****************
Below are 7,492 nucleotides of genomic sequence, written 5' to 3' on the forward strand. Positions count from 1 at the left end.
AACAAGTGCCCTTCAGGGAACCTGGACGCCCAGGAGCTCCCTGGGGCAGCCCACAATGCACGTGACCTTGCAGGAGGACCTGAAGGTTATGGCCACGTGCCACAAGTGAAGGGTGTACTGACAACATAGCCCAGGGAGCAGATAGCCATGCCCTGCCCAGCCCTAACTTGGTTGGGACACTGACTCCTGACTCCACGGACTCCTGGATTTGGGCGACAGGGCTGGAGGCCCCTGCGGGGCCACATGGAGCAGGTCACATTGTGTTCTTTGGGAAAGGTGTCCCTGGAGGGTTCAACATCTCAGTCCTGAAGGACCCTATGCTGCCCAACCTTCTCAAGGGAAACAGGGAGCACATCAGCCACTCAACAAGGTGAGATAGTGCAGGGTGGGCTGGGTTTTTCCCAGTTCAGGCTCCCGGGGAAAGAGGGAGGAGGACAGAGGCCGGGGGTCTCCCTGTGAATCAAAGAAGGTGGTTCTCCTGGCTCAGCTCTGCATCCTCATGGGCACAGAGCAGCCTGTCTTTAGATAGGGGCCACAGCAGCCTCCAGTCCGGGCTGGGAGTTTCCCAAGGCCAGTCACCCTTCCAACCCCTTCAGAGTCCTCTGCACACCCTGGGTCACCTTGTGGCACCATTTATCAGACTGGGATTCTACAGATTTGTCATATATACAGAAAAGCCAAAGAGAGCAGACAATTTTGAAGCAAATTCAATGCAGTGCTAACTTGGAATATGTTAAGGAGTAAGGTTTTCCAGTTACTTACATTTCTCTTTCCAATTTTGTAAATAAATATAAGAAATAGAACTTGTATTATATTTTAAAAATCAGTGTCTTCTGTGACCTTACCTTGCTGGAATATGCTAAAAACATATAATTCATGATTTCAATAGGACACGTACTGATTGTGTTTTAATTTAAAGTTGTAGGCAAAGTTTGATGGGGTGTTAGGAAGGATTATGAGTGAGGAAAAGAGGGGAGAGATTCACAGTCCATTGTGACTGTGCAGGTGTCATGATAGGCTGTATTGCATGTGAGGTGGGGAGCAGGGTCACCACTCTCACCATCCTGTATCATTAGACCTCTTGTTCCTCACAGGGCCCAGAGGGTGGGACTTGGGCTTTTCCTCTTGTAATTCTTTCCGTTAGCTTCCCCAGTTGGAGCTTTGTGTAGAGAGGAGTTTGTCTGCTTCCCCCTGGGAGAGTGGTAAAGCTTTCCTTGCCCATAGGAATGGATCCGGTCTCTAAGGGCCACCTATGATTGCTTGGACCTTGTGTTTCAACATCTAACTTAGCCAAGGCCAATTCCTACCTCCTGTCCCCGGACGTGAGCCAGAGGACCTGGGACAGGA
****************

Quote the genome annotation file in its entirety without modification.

Below are 7,492 nucleotides of genomic sequence, written 5' to 3' on the forward strand. Positions count from 1 at the left end.
AACAAGTGCCCTTCAGGGAACCTGGACGCCCAGGAGCTCCCTGGGGCAGCCCACAATGCACGTGACCTTGCAGGAGGACCTGAAGGTTATGGCCACGTGCCACAAGTGAAGGGTGTACTGACAACATAGCCCAGGGAGCAGATAGCCATGCCCTGCCCAGCCCTAACTTGGTTGGGACACTGACTCCTGACTCCACGGACTCCTGGATTTGGGCGACAGGGCTGGAGGCCCCTGCGGGGCCACATGGAGCAGGTCACATTGTGTTCTTTGGGAAAGGTGTCCCTGGAGGGTTCAACATCTCAGTCCTGAAGGACCCTATGCTGCCCAACCTTCTCAAGGGAAACAGGGAGCACATCAGCCACTCAACAAGGTGAGATAGTGCAGGGTGGGCTGGGTTTTTCCCAGTTCAGGCTCCCGGGGAAAGAGGGAGGAGGACAGAGGCCGGGGGTCTCCCTGTGAATCAAAGAAGGTGGTTCTCCTGGCTCAGCTCTGCATCCTCATGGGCACAGAGCAGCCTGTCTTTAGATAGGGGCCACAGCAGCCTCCAGTCCGGGCTGGGAGTTTCCCAAGGCCAGTCACCCTTCCAACCCCTTCAGAGTCCTCTGCACACCCTGGGTCACCTTGTGGCACCATTTATCAGACTGGGATTCTACAGATTTGTCATATATACAGAAAAGCCAAAGAGAGCAGACAATTTTGAAGCAAATTCAATGCAGTGCTAACTTGGAATATGTTAAGGAGTAAGGTTTTCCAGTTACTTACATTTCTCTTTCCAATTTTGTAAATAAATATAAGAAATAGAACTTGTATTATATTTTAAAAATCAGTGTCTTCTGTGACCTTACCTTGCTGGAATATGCTAAAAACATATAATTCATGATTTCAATAGGACACGTACTGATTGTGTTTTAATTTAAAGTTGTAGGCAAAGTTTGATGGGGTGTTAGGAAGGATTATGAGTGAGGAAAAGAGGGGAGAGATTCACAGTCCATTGTGACTGTGCAGGTGTCATGATAGGCTGTATTGCATGTGAGGTGGGGAGCAGGGTCACCACTCTCACCATCCTGTATCATTAGACCTCTTGTTCCTCACAGGGCCCAGAGGGTGGGACTTGGGCTTTTCCTCTTGTAATTCTTTCCGTTAGCTTCCCCAGTTGGAGCTTTGTGTAGAGAGGAGTTTGTCTGCTTCCCCCTGGGAGAGTGGTAAAGCTTTCCTTGCCCATAGGAATGGATCCGGTCTCTAAGGGCCACCTATGATTGCTTGGACCTTGTGTTTCAACATCTAACTTAGCCAAGGCCAATTCCTACCTCCTGTCCCCGGACGTGAGCCAGAGGACCTGGGACAGGA